Weekly Photo Challenge: Rule Of Thirds (Galleries From London)
Big Ben – portrait grid
London Lion – landscape grid
River Thames, looking west – Fibonacci spiral or golden ratio
NaBloPoMo – From The Gardens At St Thomas’
There are some pretty, little gardens next to St Thomas’ Hospital in London that really do have the most fabulous views! I captured a few of them, on my Sony Xperia Z1 phone, while I was there yesterday.
The gardens are very sheltered, but I was surprised to find a few flowers still providing spots of colour in the borders.
Next to the main entrance is an intriguing sculpture called “Cross The Divide” by Rick Kirby, which is said to represent a helping hand and the relationship between the patient and doctor.
The very best view from the gardens is of the Palace of Westminster which is equally beautiful during the day or night!
What does angular mean to me? Only my favourite building in the whole of London! The Shard. I’m drawn to this building in ways I can’t fully explain. I was never really a fan of modern architecture. Some have intrigued me, others disgusted me, many have amused me but The Shard fascinates me. I’ve really enjoyed processing my photographs, the building lends itself perfectly to artistic interpretations!
Its angular design, sleek lines and sharp edges, seem more like a sculpture to me than a building. It has an intrinsic beauty from every aspect that just cries out to be photographed! I can’t resist it. I’ve been up to the viewing platforms several times now and I hope to get back up there soon to capture some night views of the city. The Views from The Shard really are the icing on the cake!
I delayed posting for the challenge this week, as I had another trip to hospital in London yesterday giving me the opportunity to see some fresh angles of The Shard. All my earlier images are from the south of The Thames so I ventured over to the north bank of the river by The Tower of London to get a different vantage point. Everyone seemed to be drawn to the riverside to gaze upon this masterpiece of architecture and construction!
When the sun sets on London, the city is revealed in another light. The simple lines of structures like the Golden Jubilee Bridges, that run alongside the Hungerford rail bridge, belie the sophisticated engineering, both historic and modern, that are hidden from our eyes by the dark.
Another week where the two photo challenges collide! I really enjoy tying these two themes together when it’s possible 🙂 Ailsa provided a number of great images to illustrate this week’s Travel Theme, Cities, including one from London’s Southbank. She says “London is a teenager, an urchin, and, in this, hasn’t changed since the time of Dickens”. These words and her photo were my main inspiration for this post.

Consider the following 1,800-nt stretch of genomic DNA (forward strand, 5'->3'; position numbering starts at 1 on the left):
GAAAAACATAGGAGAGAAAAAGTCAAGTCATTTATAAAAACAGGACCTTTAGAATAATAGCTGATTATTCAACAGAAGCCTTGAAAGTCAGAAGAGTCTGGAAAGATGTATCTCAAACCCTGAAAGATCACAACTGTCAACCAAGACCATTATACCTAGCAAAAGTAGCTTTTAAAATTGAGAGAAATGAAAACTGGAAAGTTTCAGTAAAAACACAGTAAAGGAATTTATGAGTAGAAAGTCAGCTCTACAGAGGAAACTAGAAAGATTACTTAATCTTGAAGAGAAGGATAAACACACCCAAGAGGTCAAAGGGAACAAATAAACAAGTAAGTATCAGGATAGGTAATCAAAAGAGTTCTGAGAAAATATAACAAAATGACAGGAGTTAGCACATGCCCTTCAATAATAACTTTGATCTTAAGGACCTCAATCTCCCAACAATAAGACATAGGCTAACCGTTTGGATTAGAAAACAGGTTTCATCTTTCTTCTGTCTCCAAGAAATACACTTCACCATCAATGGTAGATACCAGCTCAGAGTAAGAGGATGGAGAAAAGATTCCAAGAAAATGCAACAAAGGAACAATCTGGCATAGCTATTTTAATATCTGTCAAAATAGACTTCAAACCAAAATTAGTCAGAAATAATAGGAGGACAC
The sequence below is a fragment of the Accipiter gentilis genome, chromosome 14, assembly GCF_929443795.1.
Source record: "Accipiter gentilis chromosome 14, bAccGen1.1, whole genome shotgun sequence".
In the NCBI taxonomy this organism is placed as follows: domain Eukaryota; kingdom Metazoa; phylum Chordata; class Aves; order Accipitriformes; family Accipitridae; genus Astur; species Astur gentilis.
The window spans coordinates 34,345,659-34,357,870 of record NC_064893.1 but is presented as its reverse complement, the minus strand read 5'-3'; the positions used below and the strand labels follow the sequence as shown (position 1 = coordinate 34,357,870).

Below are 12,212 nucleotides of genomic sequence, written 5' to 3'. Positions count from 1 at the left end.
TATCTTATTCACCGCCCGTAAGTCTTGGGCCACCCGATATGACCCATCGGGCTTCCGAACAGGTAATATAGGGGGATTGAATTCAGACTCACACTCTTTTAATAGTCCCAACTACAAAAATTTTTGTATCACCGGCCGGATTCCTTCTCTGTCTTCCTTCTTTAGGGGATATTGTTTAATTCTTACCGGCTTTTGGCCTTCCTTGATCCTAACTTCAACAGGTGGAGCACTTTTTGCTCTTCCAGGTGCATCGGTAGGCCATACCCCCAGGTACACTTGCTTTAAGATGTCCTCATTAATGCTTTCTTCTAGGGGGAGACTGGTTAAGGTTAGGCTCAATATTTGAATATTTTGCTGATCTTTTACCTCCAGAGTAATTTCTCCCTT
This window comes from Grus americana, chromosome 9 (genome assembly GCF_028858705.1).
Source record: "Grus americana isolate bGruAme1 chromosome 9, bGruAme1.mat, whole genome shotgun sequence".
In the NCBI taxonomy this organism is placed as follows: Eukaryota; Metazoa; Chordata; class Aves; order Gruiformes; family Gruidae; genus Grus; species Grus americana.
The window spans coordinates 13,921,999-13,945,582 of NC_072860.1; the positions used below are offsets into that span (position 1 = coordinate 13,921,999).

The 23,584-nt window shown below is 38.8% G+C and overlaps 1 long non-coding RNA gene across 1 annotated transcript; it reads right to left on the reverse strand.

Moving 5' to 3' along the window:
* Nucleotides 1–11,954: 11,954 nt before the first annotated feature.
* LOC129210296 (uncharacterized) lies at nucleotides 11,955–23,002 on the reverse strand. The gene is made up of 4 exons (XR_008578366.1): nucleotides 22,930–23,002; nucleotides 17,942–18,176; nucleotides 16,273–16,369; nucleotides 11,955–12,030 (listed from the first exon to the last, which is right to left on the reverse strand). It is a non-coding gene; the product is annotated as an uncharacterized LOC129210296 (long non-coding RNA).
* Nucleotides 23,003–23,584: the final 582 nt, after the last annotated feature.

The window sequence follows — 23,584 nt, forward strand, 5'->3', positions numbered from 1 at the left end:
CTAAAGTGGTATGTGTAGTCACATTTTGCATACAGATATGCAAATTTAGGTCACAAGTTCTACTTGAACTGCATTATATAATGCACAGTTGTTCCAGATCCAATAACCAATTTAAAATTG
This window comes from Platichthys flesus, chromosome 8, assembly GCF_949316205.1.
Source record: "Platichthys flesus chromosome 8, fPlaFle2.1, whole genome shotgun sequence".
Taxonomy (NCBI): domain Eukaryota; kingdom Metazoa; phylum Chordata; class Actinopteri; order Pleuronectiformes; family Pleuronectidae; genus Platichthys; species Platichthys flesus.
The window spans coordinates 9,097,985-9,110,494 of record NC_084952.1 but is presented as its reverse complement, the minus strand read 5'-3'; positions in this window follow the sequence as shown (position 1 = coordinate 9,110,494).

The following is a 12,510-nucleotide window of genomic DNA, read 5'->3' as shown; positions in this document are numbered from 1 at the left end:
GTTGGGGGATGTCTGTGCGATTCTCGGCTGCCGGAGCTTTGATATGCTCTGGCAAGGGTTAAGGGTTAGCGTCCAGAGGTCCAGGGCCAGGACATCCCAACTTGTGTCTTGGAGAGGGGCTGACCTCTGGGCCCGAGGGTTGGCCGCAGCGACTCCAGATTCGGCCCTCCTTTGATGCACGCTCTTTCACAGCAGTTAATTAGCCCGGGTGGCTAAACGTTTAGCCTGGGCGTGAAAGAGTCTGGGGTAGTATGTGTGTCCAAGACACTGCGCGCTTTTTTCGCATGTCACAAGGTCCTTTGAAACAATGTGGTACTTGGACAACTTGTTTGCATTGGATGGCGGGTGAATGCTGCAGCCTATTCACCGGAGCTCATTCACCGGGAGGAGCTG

My featured image is of just such a teenager, a 21st Century street-skate urchin, practising new moves in the Southbank’s Undercroft. Skaters of all ages and abilities have been using the area for around forty years. The vibrant street art is all a part of this community base. Love it or hate it, this is London, a city that’s not afraid to express itself!
The Weekly Photo Challenge, Split Second Story, was set by Shane Francescut, a Canadian Street and Portrait photographer. I’ve followed Shane ever since the lovely Leanne Cole featured his work in one of her Introductions posts in early April. He’s got a great eye! Every photo has a tale to tell and his composition plays a big part in that story-telling.
Shane said “I want you to become a documentary photographer and attempt to capture a candid moment of a person, place, or thing”. I don’t do much street/candid photography and I could have easily fallen back on my favourite subjects within nature, for any number of split second moments, but I really wanted to try to find my inner journalist and rise to Shane’s challenge!
The Southbank Skatepark gets a lot of attention from tourists! The colour, noise, tricks and art draw in the passers-by. Most photographers were trying to capture images of the best skaters performing tricks but I was drawn to this lad who was keeping to the back of the park, quietly watching his peers and emulating their styles. These skaters put themselves firmly in the public eye and they don’t shy away from scrutiny. I admire their attitude 🙂
This space on the Southbank is so recognised by other Londoners that it’s become just another part of the City’s scenery. You can spot a local easily by their complete indifference to the spectacle!
Now that I’m not fixed into creating a new photograph to post every day, I thought it would be nice to join in with some of the other challenges hosted by fellow bloggers.
I’ve really enjoyed seeing everyone’s posts for Ailsa’s Travel Theme. I hope I can entertain you all with some submissions of my own! This week’s photo was taken in Manchester over the Christmas period. We were only there for the day visiting my friend, Rachel, and her family but we had a bit of time to see the city illuminated after dusk.
Primark is a retailer of extremely affordable items (that’s my generous description!). I rather like the irony of such a shop being set in this grand and elegantly lit building. Originally built in 1877 for Lewis’ department store, this is Victorian architecture at its best! Whatever I may think of their produce, I must say that the owners of Primark have done us a great service in restoring such a wonderful piece of Manchester’s historic City Centre.